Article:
Skeef79's blog

By Skeef79, history, 6 weeks ago, translation, In English

Hello codeforces!

I am wondering is there a way to caculate prefix sums $$$k$$$ times modulo $$$p$$$ fast, especially when we can't use matrix multiplication?

By calculating prefix sums $$$k$$$ times I mean this piece of code:

for(int it = 0; it < k; it++) {
    for(int i = 1; i < n; i++)
        pref[i]+= pref[i-1];
}

So if we start with array: $$$1, 0, 0, 0$$$ we will get:

  1. $$$1, 1, 1, 1$$$;

  2. $$$1, 2, 3, 4$$$;

  3. $$$1, 3, 6, 10$$$;

  4. $$$1, 4, 10, 20$$$; ...

 
 
 
 
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6 weeks ago, # |
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you have written your blog in russian so the users with the english interface don't see it

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6 weeks ago, # |
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Auto comment: topic has been translated by Skeef79 (original revision, translated revision, compare)

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6 weeks ago, # |
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Fast meaning you want O(n) time independent of the value of k? or what exactly

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    6 weeks ago, # ^ |
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    Yes, $$$k$$$ can be upto $$$10^{18}$$$, but modulo I think should be around $$$10^5$$$

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6 weeks ago, # |
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If $$$b$$$ is the array after these operations then $$$b_i = \sum\binom{k+j}{k}a_{i-j}$$$, which is the $$$i$$$-th coefficient of some polynomial product, so this works in $$$O(n\log{n})$$$.

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    6 weeks ago, # ^ |
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    How did you get this formula? Is there any article?

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      6 weeks ago, # ^ |
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      Rotate the second half of your post 45 degrees clockwise and it is Pascal's triangle.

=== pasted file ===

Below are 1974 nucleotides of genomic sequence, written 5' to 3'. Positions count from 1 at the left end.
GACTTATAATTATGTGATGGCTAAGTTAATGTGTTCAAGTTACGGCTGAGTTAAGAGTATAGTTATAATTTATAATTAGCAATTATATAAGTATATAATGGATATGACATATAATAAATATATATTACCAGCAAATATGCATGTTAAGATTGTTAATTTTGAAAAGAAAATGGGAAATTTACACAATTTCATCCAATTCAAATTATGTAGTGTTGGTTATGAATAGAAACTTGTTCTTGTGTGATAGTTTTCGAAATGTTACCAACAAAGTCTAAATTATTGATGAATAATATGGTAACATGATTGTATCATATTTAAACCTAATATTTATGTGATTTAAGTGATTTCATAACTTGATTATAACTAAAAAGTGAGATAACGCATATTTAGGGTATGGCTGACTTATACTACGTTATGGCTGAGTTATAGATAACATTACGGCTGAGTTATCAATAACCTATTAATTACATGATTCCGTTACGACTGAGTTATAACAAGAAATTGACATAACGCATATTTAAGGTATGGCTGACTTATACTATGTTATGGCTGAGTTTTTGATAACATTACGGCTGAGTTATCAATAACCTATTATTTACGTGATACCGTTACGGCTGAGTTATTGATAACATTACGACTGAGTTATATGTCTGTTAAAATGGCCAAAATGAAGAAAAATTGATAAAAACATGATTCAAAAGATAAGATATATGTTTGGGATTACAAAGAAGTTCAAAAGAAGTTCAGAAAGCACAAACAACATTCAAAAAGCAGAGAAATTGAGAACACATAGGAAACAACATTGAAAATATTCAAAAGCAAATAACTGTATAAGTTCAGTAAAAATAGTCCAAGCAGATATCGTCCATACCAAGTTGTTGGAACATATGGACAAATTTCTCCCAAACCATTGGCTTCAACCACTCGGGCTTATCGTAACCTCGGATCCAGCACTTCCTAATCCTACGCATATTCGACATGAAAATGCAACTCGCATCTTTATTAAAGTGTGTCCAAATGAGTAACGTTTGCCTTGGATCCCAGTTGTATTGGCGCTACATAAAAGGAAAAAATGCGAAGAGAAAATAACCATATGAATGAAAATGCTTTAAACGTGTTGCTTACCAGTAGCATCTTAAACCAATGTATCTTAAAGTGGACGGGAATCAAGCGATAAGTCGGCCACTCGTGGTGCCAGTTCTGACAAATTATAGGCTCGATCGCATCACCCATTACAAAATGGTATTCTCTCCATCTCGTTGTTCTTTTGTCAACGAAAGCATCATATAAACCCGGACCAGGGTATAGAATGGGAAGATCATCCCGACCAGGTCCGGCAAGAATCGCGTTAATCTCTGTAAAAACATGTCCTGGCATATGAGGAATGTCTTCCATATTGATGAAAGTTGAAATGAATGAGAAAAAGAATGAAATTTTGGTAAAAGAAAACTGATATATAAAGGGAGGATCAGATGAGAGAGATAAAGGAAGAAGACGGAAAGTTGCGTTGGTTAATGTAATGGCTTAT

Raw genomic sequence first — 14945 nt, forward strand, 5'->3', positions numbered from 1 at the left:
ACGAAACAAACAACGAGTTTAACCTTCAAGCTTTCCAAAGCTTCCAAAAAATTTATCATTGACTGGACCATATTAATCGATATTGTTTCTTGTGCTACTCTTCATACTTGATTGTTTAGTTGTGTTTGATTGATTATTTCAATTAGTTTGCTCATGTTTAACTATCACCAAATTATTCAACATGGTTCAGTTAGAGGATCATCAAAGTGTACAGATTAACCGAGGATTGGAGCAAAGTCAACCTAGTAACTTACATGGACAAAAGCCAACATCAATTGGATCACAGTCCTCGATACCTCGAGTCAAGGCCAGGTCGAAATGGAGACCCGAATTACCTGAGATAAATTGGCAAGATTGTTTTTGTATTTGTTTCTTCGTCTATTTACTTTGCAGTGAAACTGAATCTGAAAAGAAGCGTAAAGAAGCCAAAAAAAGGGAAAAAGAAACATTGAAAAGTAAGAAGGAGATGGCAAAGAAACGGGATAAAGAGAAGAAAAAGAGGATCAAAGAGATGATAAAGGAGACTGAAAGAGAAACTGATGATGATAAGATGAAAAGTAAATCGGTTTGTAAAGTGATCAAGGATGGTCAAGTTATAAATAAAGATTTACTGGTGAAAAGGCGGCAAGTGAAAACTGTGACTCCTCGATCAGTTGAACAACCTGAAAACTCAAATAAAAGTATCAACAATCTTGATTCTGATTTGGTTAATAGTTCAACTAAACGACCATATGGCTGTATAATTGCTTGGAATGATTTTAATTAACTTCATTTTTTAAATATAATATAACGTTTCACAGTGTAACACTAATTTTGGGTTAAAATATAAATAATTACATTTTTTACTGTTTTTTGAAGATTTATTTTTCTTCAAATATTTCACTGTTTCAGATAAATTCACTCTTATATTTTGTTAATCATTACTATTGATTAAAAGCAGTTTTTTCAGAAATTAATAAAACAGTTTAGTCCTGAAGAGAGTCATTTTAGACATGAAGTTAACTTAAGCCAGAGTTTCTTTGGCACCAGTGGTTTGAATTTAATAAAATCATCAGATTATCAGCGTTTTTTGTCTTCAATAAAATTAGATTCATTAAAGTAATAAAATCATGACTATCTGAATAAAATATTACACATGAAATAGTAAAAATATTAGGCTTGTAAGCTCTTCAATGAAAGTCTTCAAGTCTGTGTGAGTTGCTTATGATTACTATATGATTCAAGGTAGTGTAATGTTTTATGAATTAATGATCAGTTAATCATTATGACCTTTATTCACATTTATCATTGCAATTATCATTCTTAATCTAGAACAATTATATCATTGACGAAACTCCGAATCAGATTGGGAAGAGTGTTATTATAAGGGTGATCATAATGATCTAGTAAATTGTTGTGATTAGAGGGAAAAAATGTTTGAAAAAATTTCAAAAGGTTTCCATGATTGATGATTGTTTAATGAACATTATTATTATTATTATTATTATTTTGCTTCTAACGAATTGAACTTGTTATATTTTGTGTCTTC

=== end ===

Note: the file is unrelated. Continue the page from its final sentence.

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      6 weeks ago, # ^ |
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      Here is some informal handwaving. Each occurrence of $$$a_{i-j}$$$ into $$$b_i$$$ is basically a sequence $$$(d_1, \ldots, d_k)$$$ of nonnegative "steps" with sum being equal to $$$j$$$. It has the following meaning: when we expand the last a[i] := sum(a[0..i]), we look specifically at $$$a_{i-d_1}$$$ from the previous step. During the previous step, this value was assigned the sum of its prefix, but we look only at $$$a_{i-d_1-d_2}$$$, and so on. In the end we will look at $$$a_{i-j}$$$, and this is how it contributed into the final value along this path: through positions $$$(i-j)\to (i-j+d_k)\to\ldots \to i$$$.

      On the other hand, the number of such sequences can be computed using stars and bars technique and equals that binomial coefficient.

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6 weeks ago, # |
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we can get k-times prefix sum of an array by a transformation reference. \begin{equation} f_{k} = (\sum_{i=0}^{n-1} a_{i}*x^i)(1/(1-x)^k) \end{equation}

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6 weeks ago, # |
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Btw similar problem exists on project euler 739
Golovanov399 was 4th person to solve it. Its soln is similar to what Golovanov399 mentioned above. If you AC it you would be able to access its discussion forum were people have mentioned how did they solved that problem.

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6 weeks ago, # |
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Here's the same problem on Codeforces: 223C. Partial Sums